Thursday 16 January 2020

Landor Miniatures

Following a link on Frank Wilson's Books Inq blog, I see that another blog, Form in Formless Times, has nominated Leigh Hunt's 'Jenny Kiss'd Me' as the best short poem ever – which I think is stretching it a bit, but it's certainly a delightful little anthology piece. I've written about it here before – and it's even been quoted on Call the Midwife. Oddly I've never featured another short poem of Leigh Hunt's that has at least an equal claim to be one of the best, and is even shorter. This one, a perfectly formed epitaph –

Dying Speech of an Old Philosopher

I strove with none, for none was worth my strife:
Nature I loved, and, next to Nature, Art:
I warm'd both hands before the fire of life;
It sinks; and I am ready to depart.

And then there's this intriguing little number, which has some formal similarity to 'Jenny Kiss'd Me', but is very different in tone –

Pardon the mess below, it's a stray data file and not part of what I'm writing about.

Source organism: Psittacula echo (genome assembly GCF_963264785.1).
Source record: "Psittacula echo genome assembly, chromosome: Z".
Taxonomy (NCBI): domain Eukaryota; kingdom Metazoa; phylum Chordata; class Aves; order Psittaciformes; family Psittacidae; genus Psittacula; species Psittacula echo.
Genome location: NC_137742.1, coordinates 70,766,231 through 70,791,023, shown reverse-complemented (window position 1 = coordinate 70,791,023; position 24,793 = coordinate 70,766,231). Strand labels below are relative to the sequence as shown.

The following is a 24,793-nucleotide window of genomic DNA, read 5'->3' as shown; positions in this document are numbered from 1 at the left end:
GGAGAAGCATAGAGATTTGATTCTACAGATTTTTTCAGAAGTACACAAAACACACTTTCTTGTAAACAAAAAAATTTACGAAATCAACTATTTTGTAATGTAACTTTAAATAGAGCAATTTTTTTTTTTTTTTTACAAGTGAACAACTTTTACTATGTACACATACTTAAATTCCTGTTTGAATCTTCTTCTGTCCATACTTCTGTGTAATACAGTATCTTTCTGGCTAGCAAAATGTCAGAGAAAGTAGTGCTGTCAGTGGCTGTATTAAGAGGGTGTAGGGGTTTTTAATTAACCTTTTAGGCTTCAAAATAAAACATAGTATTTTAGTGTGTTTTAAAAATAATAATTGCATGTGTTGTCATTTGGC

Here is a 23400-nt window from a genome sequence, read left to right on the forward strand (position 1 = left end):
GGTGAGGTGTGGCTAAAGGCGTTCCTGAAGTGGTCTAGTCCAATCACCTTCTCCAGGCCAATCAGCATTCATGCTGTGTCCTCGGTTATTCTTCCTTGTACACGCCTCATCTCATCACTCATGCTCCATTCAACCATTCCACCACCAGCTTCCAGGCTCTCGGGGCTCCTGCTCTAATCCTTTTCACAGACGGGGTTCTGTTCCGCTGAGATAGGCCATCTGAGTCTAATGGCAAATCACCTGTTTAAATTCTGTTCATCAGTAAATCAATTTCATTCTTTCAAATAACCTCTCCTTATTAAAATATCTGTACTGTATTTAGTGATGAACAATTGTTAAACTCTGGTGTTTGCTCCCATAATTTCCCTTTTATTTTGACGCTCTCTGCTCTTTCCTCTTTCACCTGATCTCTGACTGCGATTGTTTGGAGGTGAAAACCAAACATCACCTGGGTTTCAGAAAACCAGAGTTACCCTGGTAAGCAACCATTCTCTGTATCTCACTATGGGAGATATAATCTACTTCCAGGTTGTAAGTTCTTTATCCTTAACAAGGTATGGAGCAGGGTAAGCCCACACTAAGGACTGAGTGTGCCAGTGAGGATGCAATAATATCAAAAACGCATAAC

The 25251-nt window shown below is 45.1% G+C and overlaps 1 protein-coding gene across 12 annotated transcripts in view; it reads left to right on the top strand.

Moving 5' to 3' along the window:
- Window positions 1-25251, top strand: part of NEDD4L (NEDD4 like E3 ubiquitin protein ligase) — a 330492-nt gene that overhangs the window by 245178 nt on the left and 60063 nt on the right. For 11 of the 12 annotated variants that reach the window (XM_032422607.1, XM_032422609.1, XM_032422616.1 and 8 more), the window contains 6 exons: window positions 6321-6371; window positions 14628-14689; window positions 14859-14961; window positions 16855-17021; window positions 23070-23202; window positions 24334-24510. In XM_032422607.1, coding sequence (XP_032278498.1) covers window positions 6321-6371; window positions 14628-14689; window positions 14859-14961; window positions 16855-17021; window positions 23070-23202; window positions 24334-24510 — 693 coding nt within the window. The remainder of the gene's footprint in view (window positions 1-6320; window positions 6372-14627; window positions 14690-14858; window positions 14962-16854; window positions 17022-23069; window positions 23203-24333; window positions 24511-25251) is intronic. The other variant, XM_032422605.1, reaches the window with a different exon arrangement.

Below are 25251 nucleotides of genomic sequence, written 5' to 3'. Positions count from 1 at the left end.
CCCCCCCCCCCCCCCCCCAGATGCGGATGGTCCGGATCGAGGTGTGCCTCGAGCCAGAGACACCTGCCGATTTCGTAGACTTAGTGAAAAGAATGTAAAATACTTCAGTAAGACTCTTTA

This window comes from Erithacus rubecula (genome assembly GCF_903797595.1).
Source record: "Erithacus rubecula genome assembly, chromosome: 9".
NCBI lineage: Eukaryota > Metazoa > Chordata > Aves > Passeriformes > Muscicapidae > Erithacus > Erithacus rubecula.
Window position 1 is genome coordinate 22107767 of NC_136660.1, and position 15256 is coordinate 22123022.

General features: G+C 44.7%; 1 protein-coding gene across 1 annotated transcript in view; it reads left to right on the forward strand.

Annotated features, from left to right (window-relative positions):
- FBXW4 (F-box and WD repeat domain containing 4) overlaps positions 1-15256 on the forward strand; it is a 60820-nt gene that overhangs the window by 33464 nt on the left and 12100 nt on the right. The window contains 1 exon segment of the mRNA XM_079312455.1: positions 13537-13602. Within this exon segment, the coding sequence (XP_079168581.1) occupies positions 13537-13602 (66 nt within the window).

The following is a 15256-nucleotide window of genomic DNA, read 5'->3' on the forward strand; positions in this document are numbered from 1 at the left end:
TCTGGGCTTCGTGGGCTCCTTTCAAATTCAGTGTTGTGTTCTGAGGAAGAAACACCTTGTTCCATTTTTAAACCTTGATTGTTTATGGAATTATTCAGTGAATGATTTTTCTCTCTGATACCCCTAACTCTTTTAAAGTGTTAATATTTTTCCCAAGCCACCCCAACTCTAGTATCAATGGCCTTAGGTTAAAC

“Do you remember me? or are you proud?”
Lightly advancing thro’ her star-trimm’d crowd,
         Ianthe said, and lookt into my eyes,
“A yes, a yes, to both: for Memory
Where you but once have been must ever be,
       And at your voice Pride from his throne must rise.”

And 'Ianthe' is the subject of another short and sweet Landor miniature –

From you, Ianthe, little troubles pass   
Like little ripples down a sunny river; 
Your pleasures spring like daisies in the grass,   
Cut down, and up again as blithe as ever. 


  1. Brainstorm alert! I've somehow slipped from Leigh Hunt to Walter Savage Landor in the above post. Blame the New Zealand air...

  2. In Anthony Burgess's Earthly Powers, the narrator's brother, a comedian, adds the gloss that Art was the butcher's boy around the corner. I like the poem well enough, but think the jape not unfair, since nature and art seem to be one of those pairs like pork and beans or city and country,.

    If the New Zealand air is anything like the New Zealand wines, I do understand.